- Title: The Adjustment Bureau
- IMDB: link
Is your life your own? Does fate need an extra push? Is there a grand plan? Is someone watching? Loosely based on a short story by Philip K. Dick, The Adjustment Bureau attempts to answer these questions when one man looks under a curtain he wasn’t even supposed to know existed.
When we meet U.S. Congressman David Norris (Matt Damon) his career isn’t going quite as planned. On the eve of a lost election, while working on his concession speech in a men’s restroom, he meets a beautiful young dancer who will change his life in more ways than either of them can imagine.
David and Elise (Emily Blunt) make an immediate connection only to be separated for years by fate… or something else. A chance encounter years later is also derailed and that’s when David comes face to face with “The Adjustment Bureau.” For reasons left unsaid, the Bureau don’t want David and Elise together, and will do everything in their power to stop this deviation from their mysterious plan.
David only knows two things: 1) He loves Elise, and 2) For both their sakes they need to remain apart. And so the character is presented with an impossible choice. Does he act on his feelings for Elise, possibly dooming both of them, or does love triumph all no matter what the cost?
At times, the conundrum works better than the film’s execution. That’s not to say I didn’t enjoy The Adjustment Bureau, I just wish it had kept some of its secrets a little closer to the vest. The further down the rabbit hole David goes the more is revealed about the world he didn’t know existed and the reasons for the actions of the Bureau agents he encounters (John Slattery, Anthony Mackie), some of the film’s mystery is lost. I would have preferred if the Bureau’s workings hadn’t been so thoroughly explained or explored. A group that scary, and with that much power, comes off better the less you know about them, not more.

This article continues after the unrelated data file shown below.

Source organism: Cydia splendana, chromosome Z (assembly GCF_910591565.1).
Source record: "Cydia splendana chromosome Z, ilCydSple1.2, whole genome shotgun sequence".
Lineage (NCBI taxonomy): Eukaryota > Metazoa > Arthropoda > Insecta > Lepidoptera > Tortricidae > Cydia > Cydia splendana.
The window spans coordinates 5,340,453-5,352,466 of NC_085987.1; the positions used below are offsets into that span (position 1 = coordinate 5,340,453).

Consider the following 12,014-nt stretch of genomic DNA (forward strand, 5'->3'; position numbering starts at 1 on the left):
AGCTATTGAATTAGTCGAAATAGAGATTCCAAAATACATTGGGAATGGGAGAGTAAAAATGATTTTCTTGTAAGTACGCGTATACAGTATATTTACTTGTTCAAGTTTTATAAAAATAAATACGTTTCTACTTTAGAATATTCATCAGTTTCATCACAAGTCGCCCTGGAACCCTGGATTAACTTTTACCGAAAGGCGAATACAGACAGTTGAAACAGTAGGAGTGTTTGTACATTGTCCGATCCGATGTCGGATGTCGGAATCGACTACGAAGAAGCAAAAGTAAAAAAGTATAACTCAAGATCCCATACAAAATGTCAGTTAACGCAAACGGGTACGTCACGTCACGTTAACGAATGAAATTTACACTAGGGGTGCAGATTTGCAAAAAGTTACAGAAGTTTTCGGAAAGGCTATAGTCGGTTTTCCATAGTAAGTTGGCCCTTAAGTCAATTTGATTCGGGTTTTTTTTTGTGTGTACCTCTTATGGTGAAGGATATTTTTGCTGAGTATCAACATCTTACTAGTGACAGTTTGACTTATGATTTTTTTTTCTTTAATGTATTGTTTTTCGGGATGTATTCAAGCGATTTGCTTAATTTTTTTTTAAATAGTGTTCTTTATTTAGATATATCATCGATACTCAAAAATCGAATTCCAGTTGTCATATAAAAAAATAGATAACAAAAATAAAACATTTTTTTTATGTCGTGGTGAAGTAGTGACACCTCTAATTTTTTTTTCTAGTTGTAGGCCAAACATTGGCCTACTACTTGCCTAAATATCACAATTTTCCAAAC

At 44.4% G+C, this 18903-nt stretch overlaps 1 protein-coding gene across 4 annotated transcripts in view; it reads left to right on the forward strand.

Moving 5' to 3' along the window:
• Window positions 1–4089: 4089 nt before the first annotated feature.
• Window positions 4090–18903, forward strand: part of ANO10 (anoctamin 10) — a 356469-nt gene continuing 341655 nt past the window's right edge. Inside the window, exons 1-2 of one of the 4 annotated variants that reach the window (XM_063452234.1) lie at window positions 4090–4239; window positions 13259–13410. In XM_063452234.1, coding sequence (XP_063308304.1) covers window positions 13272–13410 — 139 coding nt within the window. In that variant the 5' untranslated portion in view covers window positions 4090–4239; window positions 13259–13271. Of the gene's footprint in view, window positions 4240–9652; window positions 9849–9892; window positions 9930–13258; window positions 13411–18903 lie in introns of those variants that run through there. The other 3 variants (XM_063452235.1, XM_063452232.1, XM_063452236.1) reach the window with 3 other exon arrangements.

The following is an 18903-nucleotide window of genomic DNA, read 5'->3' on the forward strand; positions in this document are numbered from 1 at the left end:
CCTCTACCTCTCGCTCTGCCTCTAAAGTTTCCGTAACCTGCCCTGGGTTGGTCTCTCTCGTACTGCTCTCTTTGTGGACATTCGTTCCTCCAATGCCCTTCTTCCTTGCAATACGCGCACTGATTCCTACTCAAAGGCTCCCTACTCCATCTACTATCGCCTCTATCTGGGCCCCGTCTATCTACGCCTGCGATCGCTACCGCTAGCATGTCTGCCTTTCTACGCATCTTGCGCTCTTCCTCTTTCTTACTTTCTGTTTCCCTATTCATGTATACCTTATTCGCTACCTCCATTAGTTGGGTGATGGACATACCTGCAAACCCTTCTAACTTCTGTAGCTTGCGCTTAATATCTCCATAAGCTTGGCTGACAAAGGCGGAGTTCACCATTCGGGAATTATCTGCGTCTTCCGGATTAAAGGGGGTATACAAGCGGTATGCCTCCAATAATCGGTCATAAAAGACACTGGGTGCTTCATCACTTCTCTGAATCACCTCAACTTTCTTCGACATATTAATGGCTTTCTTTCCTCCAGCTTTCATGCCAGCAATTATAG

That said, there’s plenty of that is worthy of praise. The romantic thriller should appeal to a wide audience, and both the sci-fi suspense and love stories are aptly reasoned and executed. Damon and Blunt are two strong actors that know how to work off each other to create memorable, and believable, moments. That’s not always easy given the nature of the story we’re presented with. Blunt is charming as always, and Damon knows how to play a conflicted leading action star about as good as anyone making films today.
The suspense works even better than the love story. David’s initial encounter with the Bureau (he walks in on them “reprogramming” his best friend), as well as their ability to repeatedly track him and derail his actions, constantly reminds us how small David and Elise are in the grand scheme of things and how little power each of them have. Even though we know their chances are slim, we’re rooting for David and Elise to get the happiness denied them.
Things get a little shaky in the final act when the thriller and love story merge and a little too much is spelled-out for the audience. Even if the film doesn’t quite live up to its potential, it does provide an intriguing idea and a tense tale filled with some strong performances and a pretty darn entertaining action sequence involving Damon and the agents racing through a series of doorways, jumping around New York through the secret transportations system of the Bureau. (Very cool.)
Philip K. Dick’s work has had mixed success when adapted to film. Isa Dick Hackett, Dick’s second daughter is an Executive Producer this time around. The Adjustment Bureau is certainly no Blade Runner, A Scanner Darkly or Total Recall. It is however far better than the likes of Paycheck, Minority Report, or Next. It may not quite be A-list, but The Adjustment Bureau works well enough as a B-movie take on one of Dick’s stories. That’s better than most have faired.